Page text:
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    Results 1 to 4 of 4
    1. #1
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      The country was a mess, sadly the very people who had helped create the mess came to power. Still the events happening at the time were shocking even by today's standards.

      The ending of this article is quite powerful:

      Mr Zaidi remembers the day at the PID - Oct 7, 1958 - on which the Iskander Mirza-Ayub Khan martial law was declared, inflicting a deadly blow on the country's political and democratic system. In a contribution sent to Dawn, Mr Zaidi writes:

      The Press Information Department, Karachi, was a mirror in which the perceptive and trained eyes of experienced journalists saw not only the panorama of unfolding official and political activities of the government, but also shadows of coming events. Oct 7, 1958 appeared to be an unusual day. Something hung in the air. Veteran journalists accredited to the government had assembled in the press room by 10am. They expected some major news to break.

      The political climate in the city was loaded with rumours of declaration of martial law. The rumours had spread like wildfire and brought the reporters of important news agencies and newspapers to the PID. Their eyes focussed on the movement of Col Majeed Malik, principal information officer. He was in his office opposite the press room.

      A heated discussion was in progress among the journalists in the press room. There appeared to be a consensus that the political situation in the country had reached a dead-end and no solution was in sight. Malik Feroze Khan Noon had contrived a shaky coalition at the centre between the Republican Party and Mr H.S. Suhrawardy's Awami League.

      In East Pakistan, the KSP of Fazlul Haq and the Awami League were locked in a war of attrition. In the assembly session, Awami League MPAs had bodily lifted the KSP's speaker from his chair in the midst of the session, declared him insane and locked him up in a hospital.

      The deputy speaker who was a member of the Awami League occupied the speaker's chair. In the ensuing melee, some of the KSP legislators hit the deputy speaker on his head with a loudspeaker and killed him.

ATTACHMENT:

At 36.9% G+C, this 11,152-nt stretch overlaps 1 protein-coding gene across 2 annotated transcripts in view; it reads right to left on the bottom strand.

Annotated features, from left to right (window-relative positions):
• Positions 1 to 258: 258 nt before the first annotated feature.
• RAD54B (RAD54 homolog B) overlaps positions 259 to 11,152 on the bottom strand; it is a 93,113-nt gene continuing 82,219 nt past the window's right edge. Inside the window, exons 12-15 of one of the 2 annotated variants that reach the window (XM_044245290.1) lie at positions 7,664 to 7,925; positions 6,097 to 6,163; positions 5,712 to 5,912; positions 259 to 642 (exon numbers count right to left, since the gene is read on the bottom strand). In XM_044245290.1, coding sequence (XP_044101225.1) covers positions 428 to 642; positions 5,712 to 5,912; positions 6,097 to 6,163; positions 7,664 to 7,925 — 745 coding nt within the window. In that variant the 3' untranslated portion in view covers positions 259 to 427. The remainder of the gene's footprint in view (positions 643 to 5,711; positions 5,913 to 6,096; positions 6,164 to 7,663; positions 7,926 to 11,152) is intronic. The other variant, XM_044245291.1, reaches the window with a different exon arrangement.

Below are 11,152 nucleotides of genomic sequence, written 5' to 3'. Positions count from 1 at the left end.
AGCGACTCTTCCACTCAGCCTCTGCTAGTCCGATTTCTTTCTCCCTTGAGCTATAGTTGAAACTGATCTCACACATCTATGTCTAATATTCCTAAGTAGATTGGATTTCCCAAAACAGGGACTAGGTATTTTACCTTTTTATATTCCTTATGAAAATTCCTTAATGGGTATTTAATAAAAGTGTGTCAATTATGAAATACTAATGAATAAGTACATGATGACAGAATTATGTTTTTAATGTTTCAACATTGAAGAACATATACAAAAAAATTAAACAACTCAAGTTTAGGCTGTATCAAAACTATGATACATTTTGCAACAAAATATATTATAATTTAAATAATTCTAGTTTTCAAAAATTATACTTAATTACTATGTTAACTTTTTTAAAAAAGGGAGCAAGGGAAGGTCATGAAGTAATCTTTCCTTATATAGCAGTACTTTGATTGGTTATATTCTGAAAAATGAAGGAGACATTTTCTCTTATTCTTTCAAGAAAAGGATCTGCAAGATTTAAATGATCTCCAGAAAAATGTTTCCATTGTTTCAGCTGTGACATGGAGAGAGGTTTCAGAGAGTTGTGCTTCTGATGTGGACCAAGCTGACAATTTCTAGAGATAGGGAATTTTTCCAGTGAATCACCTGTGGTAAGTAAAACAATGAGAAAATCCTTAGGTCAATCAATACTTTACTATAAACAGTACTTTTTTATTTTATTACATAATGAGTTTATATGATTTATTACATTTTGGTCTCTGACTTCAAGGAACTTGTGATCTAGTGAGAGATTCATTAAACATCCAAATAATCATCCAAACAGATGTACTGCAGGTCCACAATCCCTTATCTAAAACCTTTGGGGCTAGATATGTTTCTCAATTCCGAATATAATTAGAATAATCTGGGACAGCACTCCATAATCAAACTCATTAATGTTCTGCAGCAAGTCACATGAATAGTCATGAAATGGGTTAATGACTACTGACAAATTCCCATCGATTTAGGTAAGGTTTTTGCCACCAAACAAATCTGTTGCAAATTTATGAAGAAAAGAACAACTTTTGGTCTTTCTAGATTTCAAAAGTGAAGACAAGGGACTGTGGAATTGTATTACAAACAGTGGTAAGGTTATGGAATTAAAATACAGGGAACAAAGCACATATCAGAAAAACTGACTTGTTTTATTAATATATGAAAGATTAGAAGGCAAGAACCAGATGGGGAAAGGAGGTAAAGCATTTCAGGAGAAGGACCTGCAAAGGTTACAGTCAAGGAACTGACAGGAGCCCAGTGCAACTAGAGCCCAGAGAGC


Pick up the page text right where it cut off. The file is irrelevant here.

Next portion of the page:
In West Pakistan, Khan Abdul Qayum was on the warpath. He led a huge procession of the supporters of the Muslim League from Gujrat to Lahore shouting abusive slogans against President Iskander Mirza. To counter the Muslim League, Nawab Muzaffar Ali Qizalbash had organized a procession of the supporters of the Republican Party from Attock to Lahore.


      At about midnight, the telephone rang. Aslam Ali was on the line. In a voice shaking with excitement, he asked me to switch on the radio at once. I did so. Someone was reading the president's proclamation. The president had imposed martial law in the country and appointed Gen Mohammad Ayub Khan as the chief martial law administrator, abrogated the Constitution, dissolved the national and provincial assemblies, and dismissed the central and provincial governments.

      The next morning (Oct 8), General Ayub Khan addressed a crowded press conference in the committee room of the Cabinet secretariat in the National Assembly building. He was in his general's uniform, his face glowing with confidence. Behind him sat a string of severe-faced generals. At the end no one was in doubt that Ayub Khan was in charge. President Iskander Mirza had been sidelined.

      Driving back from the National Assembly building to the Press Information Department, I found myself sitting next to Col Majeed Malik in the staff car. He was deep in thought. I asked him: "Sir, who is the ruler?" He looked at me intently and said: "The gun."